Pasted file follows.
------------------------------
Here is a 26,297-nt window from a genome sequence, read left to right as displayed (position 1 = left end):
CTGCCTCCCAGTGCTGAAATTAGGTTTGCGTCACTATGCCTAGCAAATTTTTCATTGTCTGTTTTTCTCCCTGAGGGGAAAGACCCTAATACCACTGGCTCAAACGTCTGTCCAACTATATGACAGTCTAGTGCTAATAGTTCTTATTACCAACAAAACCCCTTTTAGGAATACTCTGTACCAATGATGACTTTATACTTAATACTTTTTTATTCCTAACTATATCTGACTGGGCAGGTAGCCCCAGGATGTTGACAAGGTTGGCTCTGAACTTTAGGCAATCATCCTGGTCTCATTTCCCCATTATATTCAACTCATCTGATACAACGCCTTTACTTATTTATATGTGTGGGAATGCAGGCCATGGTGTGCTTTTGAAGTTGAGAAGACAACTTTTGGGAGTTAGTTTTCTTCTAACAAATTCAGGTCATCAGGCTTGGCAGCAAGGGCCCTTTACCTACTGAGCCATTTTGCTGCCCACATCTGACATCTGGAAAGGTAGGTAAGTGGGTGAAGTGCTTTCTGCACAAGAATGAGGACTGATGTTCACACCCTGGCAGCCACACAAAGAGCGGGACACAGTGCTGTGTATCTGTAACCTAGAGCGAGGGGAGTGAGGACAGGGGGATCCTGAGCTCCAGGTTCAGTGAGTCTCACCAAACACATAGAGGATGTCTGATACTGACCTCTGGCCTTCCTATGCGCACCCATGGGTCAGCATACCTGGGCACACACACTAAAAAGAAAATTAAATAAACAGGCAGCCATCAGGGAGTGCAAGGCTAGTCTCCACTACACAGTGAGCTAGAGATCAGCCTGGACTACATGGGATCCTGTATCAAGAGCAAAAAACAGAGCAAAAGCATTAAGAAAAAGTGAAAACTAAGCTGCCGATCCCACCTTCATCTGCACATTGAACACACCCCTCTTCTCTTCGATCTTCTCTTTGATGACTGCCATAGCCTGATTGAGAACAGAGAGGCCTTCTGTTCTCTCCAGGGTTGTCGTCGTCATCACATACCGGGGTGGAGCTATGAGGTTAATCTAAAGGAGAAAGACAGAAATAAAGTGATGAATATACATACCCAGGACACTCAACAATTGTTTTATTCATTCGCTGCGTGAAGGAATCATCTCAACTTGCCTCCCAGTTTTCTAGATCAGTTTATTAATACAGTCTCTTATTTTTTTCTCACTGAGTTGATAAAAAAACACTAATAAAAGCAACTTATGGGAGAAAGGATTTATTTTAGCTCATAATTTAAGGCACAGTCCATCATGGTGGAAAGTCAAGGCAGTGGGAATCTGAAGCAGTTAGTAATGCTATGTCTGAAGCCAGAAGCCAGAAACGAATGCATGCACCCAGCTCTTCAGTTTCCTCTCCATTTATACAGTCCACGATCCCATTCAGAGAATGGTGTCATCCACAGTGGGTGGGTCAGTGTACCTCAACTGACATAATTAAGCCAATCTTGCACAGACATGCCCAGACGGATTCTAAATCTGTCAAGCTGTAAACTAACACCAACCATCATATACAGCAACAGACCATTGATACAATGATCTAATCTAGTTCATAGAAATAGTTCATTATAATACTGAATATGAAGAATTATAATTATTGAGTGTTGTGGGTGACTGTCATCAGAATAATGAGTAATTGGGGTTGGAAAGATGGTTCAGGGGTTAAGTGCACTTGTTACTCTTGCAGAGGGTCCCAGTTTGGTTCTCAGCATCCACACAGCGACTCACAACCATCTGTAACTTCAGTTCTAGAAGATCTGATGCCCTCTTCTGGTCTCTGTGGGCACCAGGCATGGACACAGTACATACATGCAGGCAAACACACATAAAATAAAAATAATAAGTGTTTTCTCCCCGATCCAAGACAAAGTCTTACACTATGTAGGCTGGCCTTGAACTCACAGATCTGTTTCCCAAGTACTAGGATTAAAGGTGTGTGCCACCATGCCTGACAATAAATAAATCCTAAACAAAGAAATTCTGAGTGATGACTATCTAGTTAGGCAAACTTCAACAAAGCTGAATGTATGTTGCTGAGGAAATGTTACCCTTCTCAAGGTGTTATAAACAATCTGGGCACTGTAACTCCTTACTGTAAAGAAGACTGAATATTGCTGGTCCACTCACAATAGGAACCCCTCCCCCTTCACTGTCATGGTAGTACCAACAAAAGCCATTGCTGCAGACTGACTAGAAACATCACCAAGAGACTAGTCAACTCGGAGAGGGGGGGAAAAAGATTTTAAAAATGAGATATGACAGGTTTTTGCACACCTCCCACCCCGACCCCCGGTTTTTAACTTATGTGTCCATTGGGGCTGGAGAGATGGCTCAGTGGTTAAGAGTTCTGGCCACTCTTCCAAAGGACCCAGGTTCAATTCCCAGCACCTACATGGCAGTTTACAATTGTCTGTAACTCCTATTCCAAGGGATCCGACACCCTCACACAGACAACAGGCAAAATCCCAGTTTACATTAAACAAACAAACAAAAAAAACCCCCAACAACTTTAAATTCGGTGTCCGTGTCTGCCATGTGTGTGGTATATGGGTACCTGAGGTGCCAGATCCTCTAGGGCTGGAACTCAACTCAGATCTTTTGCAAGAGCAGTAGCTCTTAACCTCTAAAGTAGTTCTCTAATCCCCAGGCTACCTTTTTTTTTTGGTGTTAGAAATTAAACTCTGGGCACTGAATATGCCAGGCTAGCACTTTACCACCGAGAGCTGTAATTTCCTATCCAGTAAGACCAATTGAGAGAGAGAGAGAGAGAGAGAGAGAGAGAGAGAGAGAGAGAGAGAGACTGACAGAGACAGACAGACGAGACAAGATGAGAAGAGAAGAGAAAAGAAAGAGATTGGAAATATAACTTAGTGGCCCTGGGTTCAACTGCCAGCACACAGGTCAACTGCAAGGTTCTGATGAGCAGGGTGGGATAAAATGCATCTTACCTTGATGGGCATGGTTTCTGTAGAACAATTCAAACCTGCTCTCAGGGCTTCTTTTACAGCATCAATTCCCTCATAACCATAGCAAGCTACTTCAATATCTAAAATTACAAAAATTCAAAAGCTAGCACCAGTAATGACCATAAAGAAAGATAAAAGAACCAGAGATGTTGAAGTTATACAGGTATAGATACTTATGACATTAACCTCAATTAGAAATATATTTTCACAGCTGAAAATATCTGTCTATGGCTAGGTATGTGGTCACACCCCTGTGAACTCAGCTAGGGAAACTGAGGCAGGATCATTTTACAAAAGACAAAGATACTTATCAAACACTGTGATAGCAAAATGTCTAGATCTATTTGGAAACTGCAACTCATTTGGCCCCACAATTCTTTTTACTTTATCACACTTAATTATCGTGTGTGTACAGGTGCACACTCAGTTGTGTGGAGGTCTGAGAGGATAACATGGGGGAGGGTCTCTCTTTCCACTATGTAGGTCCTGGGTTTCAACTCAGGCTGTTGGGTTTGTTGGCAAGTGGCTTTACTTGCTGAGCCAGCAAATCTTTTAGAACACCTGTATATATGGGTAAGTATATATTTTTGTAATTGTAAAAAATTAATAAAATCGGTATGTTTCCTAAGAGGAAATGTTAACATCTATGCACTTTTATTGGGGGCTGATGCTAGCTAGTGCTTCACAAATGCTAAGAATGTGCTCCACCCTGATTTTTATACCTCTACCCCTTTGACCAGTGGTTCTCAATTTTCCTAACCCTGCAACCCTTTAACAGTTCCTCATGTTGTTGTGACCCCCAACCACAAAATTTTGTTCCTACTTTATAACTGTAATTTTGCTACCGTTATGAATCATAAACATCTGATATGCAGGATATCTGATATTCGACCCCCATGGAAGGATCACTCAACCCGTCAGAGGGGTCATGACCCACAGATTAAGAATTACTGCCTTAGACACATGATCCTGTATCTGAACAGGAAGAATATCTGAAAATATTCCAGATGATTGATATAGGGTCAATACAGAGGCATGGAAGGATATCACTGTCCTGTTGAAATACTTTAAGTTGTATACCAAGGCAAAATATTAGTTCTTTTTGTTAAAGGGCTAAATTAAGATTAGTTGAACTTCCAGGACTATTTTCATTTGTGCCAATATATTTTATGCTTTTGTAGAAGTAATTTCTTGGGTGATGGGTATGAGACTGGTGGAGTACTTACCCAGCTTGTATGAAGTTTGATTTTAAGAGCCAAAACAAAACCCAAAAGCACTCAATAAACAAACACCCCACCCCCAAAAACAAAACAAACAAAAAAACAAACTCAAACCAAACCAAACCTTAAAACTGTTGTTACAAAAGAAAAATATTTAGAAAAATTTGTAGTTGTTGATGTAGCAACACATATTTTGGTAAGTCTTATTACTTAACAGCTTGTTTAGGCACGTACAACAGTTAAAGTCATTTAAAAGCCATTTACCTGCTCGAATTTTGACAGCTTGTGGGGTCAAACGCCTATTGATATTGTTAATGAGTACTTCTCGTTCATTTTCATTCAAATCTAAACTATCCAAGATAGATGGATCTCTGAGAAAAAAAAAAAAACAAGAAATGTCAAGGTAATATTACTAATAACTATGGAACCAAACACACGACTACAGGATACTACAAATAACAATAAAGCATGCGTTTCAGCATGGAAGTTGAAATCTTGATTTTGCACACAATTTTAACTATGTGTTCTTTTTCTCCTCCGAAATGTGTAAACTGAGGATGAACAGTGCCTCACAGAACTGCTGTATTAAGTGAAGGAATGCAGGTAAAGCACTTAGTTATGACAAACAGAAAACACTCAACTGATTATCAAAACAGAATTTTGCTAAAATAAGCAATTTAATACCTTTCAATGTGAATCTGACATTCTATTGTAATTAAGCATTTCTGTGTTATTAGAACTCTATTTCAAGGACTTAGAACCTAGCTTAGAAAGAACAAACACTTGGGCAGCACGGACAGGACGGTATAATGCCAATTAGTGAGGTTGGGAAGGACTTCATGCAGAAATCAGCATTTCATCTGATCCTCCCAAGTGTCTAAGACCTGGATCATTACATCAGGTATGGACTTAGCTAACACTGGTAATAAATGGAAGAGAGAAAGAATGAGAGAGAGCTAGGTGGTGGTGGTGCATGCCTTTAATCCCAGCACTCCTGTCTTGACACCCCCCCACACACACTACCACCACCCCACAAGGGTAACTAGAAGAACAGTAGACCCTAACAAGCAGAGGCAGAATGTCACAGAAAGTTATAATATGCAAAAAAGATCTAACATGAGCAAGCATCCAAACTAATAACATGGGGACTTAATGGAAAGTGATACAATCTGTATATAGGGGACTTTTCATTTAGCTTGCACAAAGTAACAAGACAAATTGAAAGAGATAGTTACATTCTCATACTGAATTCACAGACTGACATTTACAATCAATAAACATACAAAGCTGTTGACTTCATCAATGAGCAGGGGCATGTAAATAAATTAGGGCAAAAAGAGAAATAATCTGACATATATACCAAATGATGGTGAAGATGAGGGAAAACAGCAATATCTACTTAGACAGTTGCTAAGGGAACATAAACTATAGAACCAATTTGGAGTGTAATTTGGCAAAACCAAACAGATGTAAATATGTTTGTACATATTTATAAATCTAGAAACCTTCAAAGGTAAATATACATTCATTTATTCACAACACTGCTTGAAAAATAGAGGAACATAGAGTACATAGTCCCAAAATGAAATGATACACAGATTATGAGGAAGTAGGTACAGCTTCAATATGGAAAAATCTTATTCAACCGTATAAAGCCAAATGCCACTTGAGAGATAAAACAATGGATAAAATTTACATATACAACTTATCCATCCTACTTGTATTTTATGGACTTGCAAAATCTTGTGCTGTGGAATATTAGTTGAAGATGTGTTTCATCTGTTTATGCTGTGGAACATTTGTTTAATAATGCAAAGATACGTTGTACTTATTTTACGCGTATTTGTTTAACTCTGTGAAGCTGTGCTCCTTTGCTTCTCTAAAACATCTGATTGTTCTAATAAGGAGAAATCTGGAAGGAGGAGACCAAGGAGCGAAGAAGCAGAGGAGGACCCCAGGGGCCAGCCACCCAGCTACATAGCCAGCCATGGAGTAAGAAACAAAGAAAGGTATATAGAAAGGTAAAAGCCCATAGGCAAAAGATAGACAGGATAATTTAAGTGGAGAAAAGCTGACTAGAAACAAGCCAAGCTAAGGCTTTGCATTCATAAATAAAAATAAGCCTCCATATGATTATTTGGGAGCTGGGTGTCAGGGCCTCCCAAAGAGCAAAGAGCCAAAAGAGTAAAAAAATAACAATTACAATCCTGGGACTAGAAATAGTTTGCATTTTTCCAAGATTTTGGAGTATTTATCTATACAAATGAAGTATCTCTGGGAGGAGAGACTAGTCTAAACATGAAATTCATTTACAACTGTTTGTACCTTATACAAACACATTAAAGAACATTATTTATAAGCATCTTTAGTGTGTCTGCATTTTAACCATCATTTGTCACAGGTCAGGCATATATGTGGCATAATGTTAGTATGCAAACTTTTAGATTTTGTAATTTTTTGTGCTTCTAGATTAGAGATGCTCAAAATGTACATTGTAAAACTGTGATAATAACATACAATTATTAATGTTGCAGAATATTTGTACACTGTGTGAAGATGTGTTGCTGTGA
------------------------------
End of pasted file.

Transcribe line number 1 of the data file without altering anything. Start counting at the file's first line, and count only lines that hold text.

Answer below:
Here is a 26,297-nt window from a genome sequence, read left to right as displayed (position 1 = left end):